Basel, Switzerland has released today the 10th edition of the Basel AML index raise concerning questions about the path jurisdictions are toward fighting anti-money laundering (AML) and terror financing (TF).
The Basel AML Index is an independent annual ranking that assesses ML/TF threats across the globe and the capacity of jurisdiction's anti-money laundering and counter financing of terrorism (AML/CFT) measures to address their risks. The average global anti-money laundering frauds are elevated from 5.22% to 5.3% across 110 jurisdictions.
The Basel Institute on Governance provides a risk score based on global data intelligence units like FAFT, OFAC sanctions list or other global watchlists. These reports are standard and effective based on technical compliance as well as AML standards. The risk score covers five domains:
Quality of ML/TF Framework
Bribery and Corruption
Financial Transparency and Standards
Public Transparency and Accountability
Legal and Political Risks
Basel has concluded that the AML jurisdiction across the globe is in a weak spot. It requires automate and internationally accepted financial system to counter financial crime and money laundering. The risk score of several jurisdictions has improved this year but, none has managed to score more than 0.3% out of 10.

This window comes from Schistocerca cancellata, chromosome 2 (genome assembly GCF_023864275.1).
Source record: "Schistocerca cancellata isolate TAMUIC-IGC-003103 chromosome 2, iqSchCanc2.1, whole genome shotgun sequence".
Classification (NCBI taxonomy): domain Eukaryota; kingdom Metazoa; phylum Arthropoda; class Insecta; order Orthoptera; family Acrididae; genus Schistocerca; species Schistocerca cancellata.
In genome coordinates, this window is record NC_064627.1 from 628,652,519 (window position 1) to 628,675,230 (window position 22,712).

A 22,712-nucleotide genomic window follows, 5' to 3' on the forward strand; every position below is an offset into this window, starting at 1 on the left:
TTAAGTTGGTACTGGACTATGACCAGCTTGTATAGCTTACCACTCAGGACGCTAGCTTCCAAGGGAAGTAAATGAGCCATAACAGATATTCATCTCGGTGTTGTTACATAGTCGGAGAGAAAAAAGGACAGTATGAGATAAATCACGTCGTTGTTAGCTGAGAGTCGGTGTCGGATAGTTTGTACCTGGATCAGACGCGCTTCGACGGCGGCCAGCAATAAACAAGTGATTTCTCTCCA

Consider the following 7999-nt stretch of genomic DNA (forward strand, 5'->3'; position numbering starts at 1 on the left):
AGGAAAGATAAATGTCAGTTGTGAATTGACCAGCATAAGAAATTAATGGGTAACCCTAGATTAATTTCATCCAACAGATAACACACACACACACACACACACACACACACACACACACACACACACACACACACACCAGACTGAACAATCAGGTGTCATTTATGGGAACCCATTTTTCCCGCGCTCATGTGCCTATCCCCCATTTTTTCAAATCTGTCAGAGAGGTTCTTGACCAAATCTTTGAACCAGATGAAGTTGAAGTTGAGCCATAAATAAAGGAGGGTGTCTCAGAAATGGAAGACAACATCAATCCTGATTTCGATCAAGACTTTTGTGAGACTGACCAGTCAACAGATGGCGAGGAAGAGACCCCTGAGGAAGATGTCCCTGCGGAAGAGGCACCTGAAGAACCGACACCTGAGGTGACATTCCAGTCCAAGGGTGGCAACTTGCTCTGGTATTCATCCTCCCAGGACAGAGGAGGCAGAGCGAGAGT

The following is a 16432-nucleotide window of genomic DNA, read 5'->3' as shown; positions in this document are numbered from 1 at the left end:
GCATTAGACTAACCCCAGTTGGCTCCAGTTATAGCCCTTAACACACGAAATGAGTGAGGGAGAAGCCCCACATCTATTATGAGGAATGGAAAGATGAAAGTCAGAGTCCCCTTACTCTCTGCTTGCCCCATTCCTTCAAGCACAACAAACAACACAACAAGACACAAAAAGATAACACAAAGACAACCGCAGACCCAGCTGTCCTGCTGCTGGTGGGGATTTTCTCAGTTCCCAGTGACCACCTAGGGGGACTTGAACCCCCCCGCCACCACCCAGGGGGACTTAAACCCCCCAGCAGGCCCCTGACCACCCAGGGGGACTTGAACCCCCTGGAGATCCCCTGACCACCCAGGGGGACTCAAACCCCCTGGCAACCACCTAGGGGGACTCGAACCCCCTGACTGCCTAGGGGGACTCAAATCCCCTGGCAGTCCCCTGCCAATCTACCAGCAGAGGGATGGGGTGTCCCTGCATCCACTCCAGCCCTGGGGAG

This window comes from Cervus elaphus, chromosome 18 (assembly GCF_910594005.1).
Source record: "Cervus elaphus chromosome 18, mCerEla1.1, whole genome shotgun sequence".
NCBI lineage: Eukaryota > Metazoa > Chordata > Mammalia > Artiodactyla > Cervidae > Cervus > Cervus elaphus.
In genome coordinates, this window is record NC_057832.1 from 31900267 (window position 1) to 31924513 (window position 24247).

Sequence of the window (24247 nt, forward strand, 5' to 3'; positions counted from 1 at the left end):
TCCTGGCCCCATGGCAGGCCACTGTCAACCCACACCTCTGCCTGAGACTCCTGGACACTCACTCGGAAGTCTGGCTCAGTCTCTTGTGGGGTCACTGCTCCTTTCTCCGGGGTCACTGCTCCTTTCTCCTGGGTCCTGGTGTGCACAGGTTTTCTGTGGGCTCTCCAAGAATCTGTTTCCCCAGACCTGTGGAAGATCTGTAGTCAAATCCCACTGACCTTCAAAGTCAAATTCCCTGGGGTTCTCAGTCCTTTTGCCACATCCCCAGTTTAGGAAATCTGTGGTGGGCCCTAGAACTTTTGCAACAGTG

This year Basel has published a report on 4 areas of AML/CFT policy that need urgent attention:
A stronger response toward non-compliance
Effective prevention via brief analysis
Transparency for Ultimate Beneficial Owner
Addressing the avoidances for AML/CFL laws
Policymakers should analyze their respective jurisdictional risks and make plans for serious reform. No jurisdiction is doing well. We call on all jurisdictions to step up their game, said Andrea Schenker-Wicki.